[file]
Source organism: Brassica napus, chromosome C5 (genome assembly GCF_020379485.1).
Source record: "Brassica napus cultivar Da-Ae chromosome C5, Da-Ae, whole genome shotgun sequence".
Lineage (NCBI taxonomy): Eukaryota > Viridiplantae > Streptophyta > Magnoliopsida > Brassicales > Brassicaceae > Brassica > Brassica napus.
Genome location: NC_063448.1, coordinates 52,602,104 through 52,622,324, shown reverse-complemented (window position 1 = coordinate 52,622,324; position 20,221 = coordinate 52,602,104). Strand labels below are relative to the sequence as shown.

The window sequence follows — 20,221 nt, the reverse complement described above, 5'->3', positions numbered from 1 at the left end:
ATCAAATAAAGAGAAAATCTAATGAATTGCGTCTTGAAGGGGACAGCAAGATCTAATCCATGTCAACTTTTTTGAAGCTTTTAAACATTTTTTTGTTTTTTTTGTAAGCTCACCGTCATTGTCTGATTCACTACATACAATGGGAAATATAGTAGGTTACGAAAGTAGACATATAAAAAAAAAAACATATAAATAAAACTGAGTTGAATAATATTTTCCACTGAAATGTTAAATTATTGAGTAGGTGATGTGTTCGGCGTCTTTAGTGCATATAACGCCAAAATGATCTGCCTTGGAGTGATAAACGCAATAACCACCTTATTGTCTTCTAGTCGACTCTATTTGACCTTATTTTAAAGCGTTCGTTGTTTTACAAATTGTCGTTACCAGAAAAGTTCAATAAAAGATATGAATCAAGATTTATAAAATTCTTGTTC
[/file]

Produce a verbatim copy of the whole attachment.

Source organism: Brassica napus, chromosome C5 (genome assembly GCF_020379485.1).
Source record: "Brassica napus cultivar Da-Ae chromosome C5, Da-Ae, whole genome shotgun sequence".
Lineage (NCBI taxonomy): Eukaryota > Viridiplantae > Streptophyta > Magnoliopsida > Brassicales > Brassicaceae > Brassica > Brassica napus.
Genome location: NC_063448.1, coordinates 52,602,104 through 52,622,324, shown reverse-complemented (window position 1 = coordinate 52,622,324; position 20,221 = coordinate 52,602,104). Strand labels below are relative to the sequence as shown.

The window sequence follows — 20,221 nt, the reverse complement described above, 5'->3', positions numbered from 1 at the left end:
ATCAAATAAAGAGAAAATCTAATGAATTGCGTCTTGAAGGGGACAGCAAGATCTAATCCATGTCAACTTTTTTGAAGCTTTTAAACATTTTTTTGTTTTTTTTGTAAGCTCACCGTCATTGTCTGATTCACTACATACAATGGGAAATATAGTAGGTTACGAAAGTAGACATATAAAAAAAAAAACATATAAATAAAACTGAGTTGAATAATATTTTCCACTGAAATGTTAAATTATTGAGTAGGTGATGTGTTCGGCGTCTTTAGTGCATATAACGCCAAAATGATCTGCCTTGGAGTGATAAACGCAATAACCACCTTATTGTCTTCTAGTCGACTCTATTTGACCTTATTTTAAAGCGTTCGTTGTTTTACAAATTGTCGTTACCAGAAAAGTTCAATAAAAGATATGAATCAAGATTTATAAAATTCTTGTTC